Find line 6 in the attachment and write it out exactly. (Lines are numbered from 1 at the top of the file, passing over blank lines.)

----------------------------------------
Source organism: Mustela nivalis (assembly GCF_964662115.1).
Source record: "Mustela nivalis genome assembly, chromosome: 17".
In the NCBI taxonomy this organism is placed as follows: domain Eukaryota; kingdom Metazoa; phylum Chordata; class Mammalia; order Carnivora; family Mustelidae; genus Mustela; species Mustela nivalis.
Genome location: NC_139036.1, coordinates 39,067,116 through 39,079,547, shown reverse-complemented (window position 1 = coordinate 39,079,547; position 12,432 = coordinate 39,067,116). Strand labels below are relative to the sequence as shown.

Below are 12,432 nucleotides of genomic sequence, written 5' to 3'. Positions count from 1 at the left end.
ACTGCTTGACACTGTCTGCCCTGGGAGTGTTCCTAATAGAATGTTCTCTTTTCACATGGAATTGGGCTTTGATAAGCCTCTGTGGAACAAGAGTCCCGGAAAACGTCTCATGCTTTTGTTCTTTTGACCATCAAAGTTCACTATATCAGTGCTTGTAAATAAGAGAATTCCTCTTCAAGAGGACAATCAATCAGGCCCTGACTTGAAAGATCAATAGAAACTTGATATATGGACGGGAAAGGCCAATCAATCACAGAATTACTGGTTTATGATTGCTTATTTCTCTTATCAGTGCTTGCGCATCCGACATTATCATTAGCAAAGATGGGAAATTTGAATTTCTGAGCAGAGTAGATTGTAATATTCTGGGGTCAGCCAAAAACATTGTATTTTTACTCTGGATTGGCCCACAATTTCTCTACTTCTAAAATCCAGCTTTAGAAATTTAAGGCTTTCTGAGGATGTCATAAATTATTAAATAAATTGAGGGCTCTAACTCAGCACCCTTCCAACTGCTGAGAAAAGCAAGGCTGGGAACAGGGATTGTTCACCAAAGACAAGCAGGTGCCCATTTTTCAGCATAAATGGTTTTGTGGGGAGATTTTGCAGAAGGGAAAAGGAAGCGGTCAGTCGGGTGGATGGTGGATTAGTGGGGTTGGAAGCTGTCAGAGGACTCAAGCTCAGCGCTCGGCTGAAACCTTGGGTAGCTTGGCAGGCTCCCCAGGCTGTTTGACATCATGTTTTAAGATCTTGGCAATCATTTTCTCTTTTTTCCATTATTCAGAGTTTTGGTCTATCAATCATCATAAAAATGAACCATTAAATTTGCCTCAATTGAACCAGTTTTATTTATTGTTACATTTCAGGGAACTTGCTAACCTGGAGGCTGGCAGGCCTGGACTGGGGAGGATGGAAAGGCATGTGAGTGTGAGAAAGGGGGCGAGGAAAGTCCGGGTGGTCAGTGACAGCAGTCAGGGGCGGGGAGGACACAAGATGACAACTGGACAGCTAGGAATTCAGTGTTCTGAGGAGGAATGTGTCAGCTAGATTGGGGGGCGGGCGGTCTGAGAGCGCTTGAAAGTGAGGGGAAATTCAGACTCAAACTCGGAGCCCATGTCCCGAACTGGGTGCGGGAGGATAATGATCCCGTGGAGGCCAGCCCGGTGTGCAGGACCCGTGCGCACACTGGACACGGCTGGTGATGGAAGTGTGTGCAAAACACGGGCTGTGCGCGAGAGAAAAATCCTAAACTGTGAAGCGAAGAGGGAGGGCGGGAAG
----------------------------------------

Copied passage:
ACTGCTTGACACTGTCTGCCCTGGGAGTGTTCCTAATAGAATGTTCTCTTTTCACATGGAATTGGGCTTTGATAAGCCTCTGTGGAACAAGAGTCCCGGAAAACGTCTCATGCTTTTGTTCTTTTGACCATCAAAGTTCACTATATCAGTGCTTGTAAATAAGAGAATTCCTCTTCAAGAGGACAATCAATCAGGCCCTGACTTGAAAGATCAATAGAAACTTGATATATGGACGGGAAAGGCCAATCAATCACAGAATTACTGGTTTATGATTGCTTATTTCTCTTATCAGTGCTTGCGCATCCGACATTATCATTAGCAAAGATGGGAAATTTGAATTTCTGAGCAGAGTAGATTGTAATATTCTGGGGTCAGCCAAAAACATTGTATTTTTACTCTGGATTGGCCCACAATTTCTCTACTTCTAAAATCCAGCTTTAGAAATTTAAGGCTTTCTGAGGATGTCATAAATTATTAAATAAATTGAGGGCTCTAACTCAGCACCCTTCCAACTGCTGAGAAAAGCAAGGCTGGGAACAGGGATTGTTCACCAAAGACAAGCAGGTGCCCATTTTTCAGCATAAATGGTTTTGTGGGGAGATTTTGCAGAAGGGAAAAGGAAGCGGTCAGTCGGGTGGATGGTGGATTAGTGGGGTTGGAAGCTGTCAGAGGACTCAAGCTCAGCGCTCGGCTGAAACCTTGGGTAGCTTGGCAGGCTCCCCAGGCTGTTTGACATCATGTTTTAAGATCTTGGCAATCATTTTCTCTTTTTTCCATTATTCAGAGTTTTGGTCTATCAATCATCATAAAAATGAACCATTAAATTTGCCTCAATTGAACCAGTTTTATTTATTGTTACATTTCAGGGAACTTGCTAACCTGGAGGCTGGCAGGCCTGGACTGGGGAGGATGGAAAGGCATGTGAGTGTGAGAAAGGGGGCGAGGAAAGTCCGGGTGGTCAGTGACAGCAGTCAGGGGCGGGGAGGACACAAGATGACAACTGGACAGCTAGGAATTCAGTGTTCTGAGGAGGAATGTGTCAGCTAGATTGGGGGGCGGGCGGTCTGAGAGCGCTTGAAAGTGAGGGGAAATTCAGACTCAAACTCGGAGCCCATGTCCCGAACTGGGTGCGGGAGGATAATGATCCCGTGGAGGCCAGCCCGGTGTGCAGGACCCGTGCGCACACTGGACACGGCTGGTGATGGAAGTGTGTGCAAAACACGGGCTGTGCGCGAGAGAAAAATCCTAAACTGTGAAGCGAAGAGGGAGGGCGGGAAG